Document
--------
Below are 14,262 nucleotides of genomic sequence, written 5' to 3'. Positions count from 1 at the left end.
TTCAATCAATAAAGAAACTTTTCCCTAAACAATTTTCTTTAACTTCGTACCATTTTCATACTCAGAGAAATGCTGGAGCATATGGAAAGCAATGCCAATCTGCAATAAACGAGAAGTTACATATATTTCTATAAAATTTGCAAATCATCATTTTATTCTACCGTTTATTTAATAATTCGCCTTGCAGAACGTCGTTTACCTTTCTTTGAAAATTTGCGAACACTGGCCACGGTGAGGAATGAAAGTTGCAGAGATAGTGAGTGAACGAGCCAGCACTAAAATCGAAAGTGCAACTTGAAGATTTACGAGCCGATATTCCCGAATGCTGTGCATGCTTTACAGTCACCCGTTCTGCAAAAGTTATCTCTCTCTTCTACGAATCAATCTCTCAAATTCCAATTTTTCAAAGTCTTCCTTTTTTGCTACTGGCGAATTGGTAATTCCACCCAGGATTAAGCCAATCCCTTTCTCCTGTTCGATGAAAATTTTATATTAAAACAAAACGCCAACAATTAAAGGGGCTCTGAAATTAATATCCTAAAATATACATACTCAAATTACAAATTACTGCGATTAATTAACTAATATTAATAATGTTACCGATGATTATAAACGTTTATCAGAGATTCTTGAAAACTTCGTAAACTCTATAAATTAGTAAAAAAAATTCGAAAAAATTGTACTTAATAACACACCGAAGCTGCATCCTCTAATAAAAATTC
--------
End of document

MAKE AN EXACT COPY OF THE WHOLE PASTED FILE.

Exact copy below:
Below are 14,262 nucleotides of genomic sequence, written 5' to 3'. Positions count from 1 at the left end.
TTCAATCAATAAAGAAACTTTTCCCTAAACAATTTTCTTTAACTTCGTACCATTTTCATACTCAGAGAAATGCTGGAGCATATGGAAAGCAATGCCAATCTGCAATAAACGAGAAGTTACATATATTTCTATAAAATTTGCAAATCATCATTTTATTCTACCGTTTATTTAATAATTCGCCTTGCAGAACGTCGTTTACCTTTCTTTGAAAATTTGCGAACACTGGCCACGGTGAGGAATGAAAGTTGCAGAGATAGTGAGTGAACGAGCCAGCACTAAAATCGAAAGTGCAACTTGAAGATTTACGAGCCGATATTCCCGAATGCTGTGCATGCTTTACAGTCACCCGTTCTGCAAAAGTTATCTCTCTCTTCTACGAATCAATCTCTCAAATTCCAATTTTTCAAAGTCTTCCTTTTTTGCTACTGGCGAATTGGTAATTCCACCCAGGATTAAGCCAATCCCTTTCTCCTGTTCGATGAAAATTTTATATTAAAACAAAACGCCAACAATTAAAGGGGCTCTGAAATTAATATCCTAAAATATACATACTCAAATTACAAATTACTGCGATTAATTAACTAATATTAATAATGTTACCGATGATTATAAACGTTTATCAGAGATTCTTGAAAACTTCGTAAACTCTATAAATTAGTAAAAAAAATTCGAAAAAATTGTACTTAATAACACACCGAAGCTGCATCCTCTAATAAAAATTC